Foreign investment and environmental protection entertain both synergistic and conflicting relations. On the one hand, foreign investment can harness the resources (financial and technological) to promote environmental protection through various channels (e.g. Clean Development Mechanism, socially responsible investing and private environmental finance). On the other hand, foreign investment may adversely affect the environment of host State. The BP's Deepwater Horizon tragedy in the Gulf of Mexico in 2010, which caused the largest ever accidental marine oil spill, was a stark reminder of the environmental risks posed by the transnational economic operator.However, as a general matter, only States have legal subjectivity in international law. This paper therefore aims to discuss the extent to which international environmental law can be directly applied to multinational corporations, which helps to clarify the responsibility/liability of the economic operator for internationally wrongful acts in an environmental contextThe first part critically reviews the interaction of three main legal frameworks 'transnational, national and contractual _ for regulating foreign investment and identifies the potential points of convergence and divergence. The second part then turns to how substantive norms of international economic law may support or deter initiatives for environmental protection. The focus will be on the recent Trans-Pacific Partnership negotiations and its related chapter 9 (Investment) and chapter 20 (Environment). Finally, this paper also examines the international adjudication and other dispute settlement mechanisms with a view to analysing to what extend these instruments are capable of accounting private enterprises for environmental damages and contributing to global values.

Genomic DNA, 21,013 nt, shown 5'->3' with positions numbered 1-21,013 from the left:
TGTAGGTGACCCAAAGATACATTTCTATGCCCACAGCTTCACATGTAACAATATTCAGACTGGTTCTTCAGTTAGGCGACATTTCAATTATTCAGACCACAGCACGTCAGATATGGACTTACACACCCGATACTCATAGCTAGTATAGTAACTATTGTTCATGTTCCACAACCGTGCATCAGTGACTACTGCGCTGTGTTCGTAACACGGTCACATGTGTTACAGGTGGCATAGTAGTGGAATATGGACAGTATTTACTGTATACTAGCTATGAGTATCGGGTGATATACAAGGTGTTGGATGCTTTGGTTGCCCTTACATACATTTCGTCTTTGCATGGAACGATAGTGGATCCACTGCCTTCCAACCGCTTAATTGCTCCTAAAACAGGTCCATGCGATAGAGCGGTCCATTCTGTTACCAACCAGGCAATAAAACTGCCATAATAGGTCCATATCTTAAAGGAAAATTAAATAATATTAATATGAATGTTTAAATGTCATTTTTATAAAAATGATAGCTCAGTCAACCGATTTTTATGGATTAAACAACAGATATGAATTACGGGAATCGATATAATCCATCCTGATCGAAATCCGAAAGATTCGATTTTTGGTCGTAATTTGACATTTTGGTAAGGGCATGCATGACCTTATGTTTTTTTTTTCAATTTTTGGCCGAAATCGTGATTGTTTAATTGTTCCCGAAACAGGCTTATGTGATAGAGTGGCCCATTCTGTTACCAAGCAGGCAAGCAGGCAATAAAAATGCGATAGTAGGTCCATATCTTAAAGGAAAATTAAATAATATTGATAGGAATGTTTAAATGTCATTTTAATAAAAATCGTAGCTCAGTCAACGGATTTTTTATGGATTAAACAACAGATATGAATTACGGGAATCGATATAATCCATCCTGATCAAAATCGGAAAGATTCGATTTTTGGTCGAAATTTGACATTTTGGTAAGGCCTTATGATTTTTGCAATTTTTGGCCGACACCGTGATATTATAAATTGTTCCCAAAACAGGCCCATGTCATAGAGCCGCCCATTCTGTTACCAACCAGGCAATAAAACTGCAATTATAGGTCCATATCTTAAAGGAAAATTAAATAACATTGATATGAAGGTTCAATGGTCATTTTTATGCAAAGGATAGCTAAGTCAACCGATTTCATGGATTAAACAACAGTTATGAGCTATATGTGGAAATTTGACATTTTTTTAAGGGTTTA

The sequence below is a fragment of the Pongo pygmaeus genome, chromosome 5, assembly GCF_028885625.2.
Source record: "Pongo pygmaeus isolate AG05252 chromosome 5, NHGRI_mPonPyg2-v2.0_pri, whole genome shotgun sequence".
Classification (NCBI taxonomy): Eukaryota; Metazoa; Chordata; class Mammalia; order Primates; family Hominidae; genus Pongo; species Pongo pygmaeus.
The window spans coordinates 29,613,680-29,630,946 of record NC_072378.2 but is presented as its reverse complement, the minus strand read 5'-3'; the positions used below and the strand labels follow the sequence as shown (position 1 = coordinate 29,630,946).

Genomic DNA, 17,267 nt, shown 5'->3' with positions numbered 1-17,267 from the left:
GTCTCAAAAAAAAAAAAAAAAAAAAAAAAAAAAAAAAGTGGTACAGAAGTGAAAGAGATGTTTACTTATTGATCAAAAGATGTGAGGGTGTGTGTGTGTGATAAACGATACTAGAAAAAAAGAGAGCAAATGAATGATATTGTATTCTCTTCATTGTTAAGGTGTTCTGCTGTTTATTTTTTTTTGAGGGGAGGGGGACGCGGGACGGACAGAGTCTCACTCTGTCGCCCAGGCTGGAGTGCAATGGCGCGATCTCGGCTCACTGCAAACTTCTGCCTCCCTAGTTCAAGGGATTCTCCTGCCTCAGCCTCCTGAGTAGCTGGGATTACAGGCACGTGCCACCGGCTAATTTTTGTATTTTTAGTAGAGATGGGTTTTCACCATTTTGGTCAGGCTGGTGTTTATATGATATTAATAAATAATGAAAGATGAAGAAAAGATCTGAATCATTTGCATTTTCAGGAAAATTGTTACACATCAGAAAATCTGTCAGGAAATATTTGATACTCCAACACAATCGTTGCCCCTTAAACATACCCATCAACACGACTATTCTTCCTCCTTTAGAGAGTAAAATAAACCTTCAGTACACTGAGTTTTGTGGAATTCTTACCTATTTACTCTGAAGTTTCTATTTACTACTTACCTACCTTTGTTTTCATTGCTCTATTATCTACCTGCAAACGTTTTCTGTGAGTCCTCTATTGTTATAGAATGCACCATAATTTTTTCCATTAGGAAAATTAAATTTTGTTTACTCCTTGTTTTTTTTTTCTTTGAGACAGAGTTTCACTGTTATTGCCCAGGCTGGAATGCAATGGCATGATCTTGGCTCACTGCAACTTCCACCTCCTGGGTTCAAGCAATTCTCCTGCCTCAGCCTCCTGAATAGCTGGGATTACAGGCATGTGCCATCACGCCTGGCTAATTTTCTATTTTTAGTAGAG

Chung-Han Yang, University of Cambridge, UK
Stream: Economic Sustainability: Environmental Challenges and Economic Growth
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